Review: The Legend of Zelda: Breath of the Wild
Not just a game but a true Legend of Gaming.
The Legend of Zelda series is probably the greatest video game series of all time. Ever since its humble beginning 31 years ago, Nintendo has not being afraid to provide something new on each installment of the series. Anything from new items to battle bosses and explore, to a complete overhaul of the engine and art style in order to provide a new and unique experience each game released while preserving the core conventions of the series. But with Breath of the Wild, Nintendo has taken this concept one step further and re-imagined the series, not only in looks, but also in essence. Bring the experience back to its origins.
Breath of the Wild is an adventure which takes you back to the roots of the series by inviting the player to explore a vast open world. The game is an adventure of epic proportions and this is evident from the moment the game loads. The traditional Zelda opening sequence with the logo and the save files screen are changed in favor of a cinematic film reminiscent of a Hollywood summer blockbuster film. The menus are clean, well organized and easy to navigate, as well as aesthetically pleasing; while the Heads Up Display is minimalist in design which gives the player a clean screen throughout the game that does not obstruct the view of the player nor becomes a distraction during heated battles. This is extremely pleasing specially when playing the game in portable mode.
Once the game starts with the opening cinematic, the player is introduced to the initial area which serves as a tutorial for the adventure that follows. This initial area also serves as preview of what the player can expect from the game overall. This area alone is so vast and filled with so things to do, that the player can take two to three hours to explore it in its entirety before moving on with the main story. Once the player is ready to explore the vast kingdom of Hyrule, there is not a place where the player can't go. This is where Breath of the Wild sets itself apart from other open world adventures. The player not only can travel as far as the eye can see, but the player can travel anywhere the player wants. There is no valley that can't be walked, no cave that can't be explored, no water that can't be swam, and no mountain or canyon that can't be climbed. The player literally can explore every square foot of the kingdom of Hyrule, and to the delight of speed runners, just like in the original Legend of Zelda game 31 years ago, the player can go straight to Ganon and take a shot at the big guy. It does not mean the play can defeat Ganon right away, but they can try.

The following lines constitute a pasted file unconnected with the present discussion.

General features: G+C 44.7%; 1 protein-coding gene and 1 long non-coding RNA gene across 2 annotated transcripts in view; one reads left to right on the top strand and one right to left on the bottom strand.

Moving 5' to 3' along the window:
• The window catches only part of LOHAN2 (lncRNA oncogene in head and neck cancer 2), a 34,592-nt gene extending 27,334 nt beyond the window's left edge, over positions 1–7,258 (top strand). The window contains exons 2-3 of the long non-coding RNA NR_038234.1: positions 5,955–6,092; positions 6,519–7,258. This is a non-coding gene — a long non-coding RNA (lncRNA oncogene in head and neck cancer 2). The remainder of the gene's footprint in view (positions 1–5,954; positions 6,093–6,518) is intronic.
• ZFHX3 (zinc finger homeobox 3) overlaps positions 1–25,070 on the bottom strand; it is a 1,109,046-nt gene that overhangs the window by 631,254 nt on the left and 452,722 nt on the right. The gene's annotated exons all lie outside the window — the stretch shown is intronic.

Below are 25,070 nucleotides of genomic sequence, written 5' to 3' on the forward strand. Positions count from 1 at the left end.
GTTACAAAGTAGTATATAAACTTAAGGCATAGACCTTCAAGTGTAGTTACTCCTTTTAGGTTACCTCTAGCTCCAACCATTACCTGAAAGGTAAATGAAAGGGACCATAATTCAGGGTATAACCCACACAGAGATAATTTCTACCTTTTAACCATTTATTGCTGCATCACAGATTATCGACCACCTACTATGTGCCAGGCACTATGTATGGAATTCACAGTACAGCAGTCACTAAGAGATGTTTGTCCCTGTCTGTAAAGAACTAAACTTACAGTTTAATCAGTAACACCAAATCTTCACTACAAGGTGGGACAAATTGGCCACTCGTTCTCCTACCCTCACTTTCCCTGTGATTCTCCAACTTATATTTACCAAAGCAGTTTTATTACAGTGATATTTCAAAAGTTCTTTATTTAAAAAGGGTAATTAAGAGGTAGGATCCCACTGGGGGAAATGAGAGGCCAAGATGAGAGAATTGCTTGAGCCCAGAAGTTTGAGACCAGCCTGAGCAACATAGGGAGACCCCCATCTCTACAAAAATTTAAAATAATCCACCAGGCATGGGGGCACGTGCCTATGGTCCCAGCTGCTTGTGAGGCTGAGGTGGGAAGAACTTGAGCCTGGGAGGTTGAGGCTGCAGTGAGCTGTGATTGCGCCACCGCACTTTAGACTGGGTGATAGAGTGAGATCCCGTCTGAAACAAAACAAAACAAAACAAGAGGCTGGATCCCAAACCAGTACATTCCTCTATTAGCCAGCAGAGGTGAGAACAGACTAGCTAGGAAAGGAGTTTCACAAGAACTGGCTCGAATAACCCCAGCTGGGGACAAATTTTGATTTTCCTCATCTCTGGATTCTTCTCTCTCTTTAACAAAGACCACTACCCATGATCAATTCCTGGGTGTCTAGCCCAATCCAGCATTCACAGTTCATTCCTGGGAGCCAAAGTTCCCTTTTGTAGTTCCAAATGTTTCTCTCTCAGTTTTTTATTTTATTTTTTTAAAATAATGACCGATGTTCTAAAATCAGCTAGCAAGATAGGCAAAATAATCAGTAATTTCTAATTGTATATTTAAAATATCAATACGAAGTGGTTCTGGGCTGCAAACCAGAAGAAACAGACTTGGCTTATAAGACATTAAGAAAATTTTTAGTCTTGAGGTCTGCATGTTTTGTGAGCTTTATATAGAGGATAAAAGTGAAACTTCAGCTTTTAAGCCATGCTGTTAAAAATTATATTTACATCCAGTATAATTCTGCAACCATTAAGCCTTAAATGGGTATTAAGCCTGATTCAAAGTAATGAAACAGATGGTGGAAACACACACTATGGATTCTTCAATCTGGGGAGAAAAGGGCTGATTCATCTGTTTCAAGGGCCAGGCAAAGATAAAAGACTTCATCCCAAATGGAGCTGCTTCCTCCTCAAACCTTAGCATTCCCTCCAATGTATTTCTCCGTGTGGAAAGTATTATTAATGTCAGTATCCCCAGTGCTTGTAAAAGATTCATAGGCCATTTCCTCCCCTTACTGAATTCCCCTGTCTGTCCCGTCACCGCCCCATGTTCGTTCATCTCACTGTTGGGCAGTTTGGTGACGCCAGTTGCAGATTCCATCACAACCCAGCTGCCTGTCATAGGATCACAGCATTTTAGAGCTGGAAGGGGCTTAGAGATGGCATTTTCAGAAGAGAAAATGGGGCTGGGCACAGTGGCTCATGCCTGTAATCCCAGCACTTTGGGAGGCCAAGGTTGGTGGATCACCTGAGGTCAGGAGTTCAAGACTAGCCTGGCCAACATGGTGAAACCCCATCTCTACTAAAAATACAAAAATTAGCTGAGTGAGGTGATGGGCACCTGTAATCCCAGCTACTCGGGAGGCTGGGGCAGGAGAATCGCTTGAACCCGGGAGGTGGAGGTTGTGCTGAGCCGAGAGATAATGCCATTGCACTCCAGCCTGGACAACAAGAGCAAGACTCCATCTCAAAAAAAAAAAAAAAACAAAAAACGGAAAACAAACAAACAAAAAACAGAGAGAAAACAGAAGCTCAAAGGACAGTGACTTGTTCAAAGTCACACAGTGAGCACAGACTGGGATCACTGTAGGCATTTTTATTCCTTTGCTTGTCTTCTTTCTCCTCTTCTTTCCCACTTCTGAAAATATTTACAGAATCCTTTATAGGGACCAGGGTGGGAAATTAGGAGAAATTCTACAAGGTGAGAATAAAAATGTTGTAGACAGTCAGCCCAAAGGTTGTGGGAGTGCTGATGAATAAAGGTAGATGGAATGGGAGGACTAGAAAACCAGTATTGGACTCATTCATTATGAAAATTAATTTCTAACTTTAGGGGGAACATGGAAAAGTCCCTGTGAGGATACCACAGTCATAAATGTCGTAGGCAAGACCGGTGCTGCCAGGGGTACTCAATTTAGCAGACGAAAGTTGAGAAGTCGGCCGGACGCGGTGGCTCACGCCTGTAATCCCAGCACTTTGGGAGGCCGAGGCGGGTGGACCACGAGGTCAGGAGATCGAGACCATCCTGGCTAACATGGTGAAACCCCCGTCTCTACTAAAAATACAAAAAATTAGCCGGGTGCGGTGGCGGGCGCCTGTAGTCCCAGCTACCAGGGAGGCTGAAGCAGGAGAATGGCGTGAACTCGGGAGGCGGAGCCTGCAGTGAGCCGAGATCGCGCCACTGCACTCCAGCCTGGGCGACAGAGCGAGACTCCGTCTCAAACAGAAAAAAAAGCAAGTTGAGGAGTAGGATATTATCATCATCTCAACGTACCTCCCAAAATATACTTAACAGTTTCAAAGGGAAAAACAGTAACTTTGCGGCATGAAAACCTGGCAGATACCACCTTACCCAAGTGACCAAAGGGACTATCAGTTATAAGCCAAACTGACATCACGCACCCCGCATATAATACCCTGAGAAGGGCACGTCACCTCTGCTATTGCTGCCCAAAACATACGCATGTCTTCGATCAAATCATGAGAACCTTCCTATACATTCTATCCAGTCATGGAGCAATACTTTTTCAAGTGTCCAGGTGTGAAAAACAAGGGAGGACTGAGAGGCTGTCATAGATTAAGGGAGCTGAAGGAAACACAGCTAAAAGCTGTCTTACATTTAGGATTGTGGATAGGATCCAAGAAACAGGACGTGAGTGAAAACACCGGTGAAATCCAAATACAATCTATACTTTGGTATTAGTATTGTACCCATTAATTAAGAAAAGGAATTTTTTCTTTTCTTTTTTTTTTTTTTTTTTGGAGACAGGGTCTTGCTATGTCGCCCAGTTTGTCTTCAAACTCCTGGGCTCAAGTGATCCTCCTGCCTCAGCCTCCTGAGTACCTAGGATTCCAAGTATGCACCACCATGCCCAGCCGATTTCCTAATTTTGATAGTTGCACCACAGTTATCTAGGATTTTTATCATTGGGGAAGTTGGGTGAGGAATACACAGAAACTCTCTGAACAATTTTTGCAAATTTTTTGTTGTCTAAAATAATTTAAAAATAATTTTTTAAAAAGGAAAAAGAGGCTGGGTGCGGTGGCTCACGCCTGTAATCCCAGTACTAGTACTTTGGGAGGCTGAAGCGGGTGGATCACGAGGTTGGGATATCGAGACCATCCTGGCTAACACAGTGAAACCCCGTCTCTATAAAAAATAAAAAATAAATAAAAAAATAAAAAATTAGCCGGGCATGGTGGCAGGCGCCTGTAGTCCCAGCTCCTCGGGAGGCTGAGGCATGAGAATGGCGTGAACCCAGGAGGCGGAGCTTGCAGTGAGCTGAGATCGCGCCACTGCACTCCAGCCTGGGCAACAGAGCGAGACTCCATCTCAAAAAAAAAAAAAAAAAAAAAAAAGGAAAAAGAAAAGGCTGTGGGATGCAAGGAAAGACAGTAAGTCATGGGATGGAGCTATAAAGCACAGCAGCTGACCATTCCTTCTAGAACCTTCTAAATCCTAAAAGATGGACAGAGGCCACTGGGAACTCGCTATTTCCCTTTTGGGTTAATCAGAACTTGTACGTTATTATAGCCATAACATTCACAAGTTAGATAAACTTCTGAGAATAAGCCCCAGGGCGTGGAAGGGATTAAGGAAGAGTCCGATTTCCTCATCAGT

This new open world of Hyrule is populated like never before. Unlike its predecessors, there is always something to see, something to admire, something to hunt, something to forage, and someone to meet, and of course, someone to fight. I rarely go more than 100 yards in the game without having fought a monster, or hunted an animal for food, met a resident of Hyrule and the neighboring villages, and even encountered the occasional traveler trying to make fortune and glory in their own adventure. Here is where we discovered something even more fascinating. You'll never have the same result to what you do, even if you do the same thing again in a different game file. E, Ciara (Purple) and I met and saved two explores when we first left the initial area. I got food from them for helping battle a pair of Bokoblins, Ciara got an elixir, and E did not received a thing. This random generation of outcomes is not dictated by the player's experience level nor dialog choice. Therefore increases dramatically the replay value of the game. You are never bound to experience the same rewards for your actions.
Graphically, Breath of the Wild is a gorgeous game that needs very little to review. Its beauty speaks for itself. Sure the game is not 1080p (it runs at 900 resolution), and it has a few drops on frame rate on both the Wii U version as well as the Switch version; but nothing really bad that detracts from the overall visual enjoyment of the game. As a matter of fact, E, Ciara, and I have been so immersed in the game, that I have noticed only once a drop on the frame rate. The story, the gameplay, and the beauty of the game seem to wash away any technical flaws the game might have. Even on portable mode, running at 720p, the game is as beautiful (if not more beautiful) than its big screen counterpart due to the fact that (during portable mode) the game runs at the native screen resolution of the console; while at dock mode, the game upscales the graphics from 900 to 1080p.
Whether you are a Zelda fan or not, one has to admit that Nintendo has done it again. The Legend of Zelda: Breath of the Wild is a game that will keep you busy in the land of Hyrule for many days and even weeks to come. Whether you are interested in beating Ganon as fast as possible in record time, or you are willing to explore every valley, every canyon, every cave, and every mountain and leave no stone unturned in search of 100% completion; Breath of the Wild a truly a masterpiece of magnificent proportions. Breath of the Wild is legendary chapter in an already legendary series.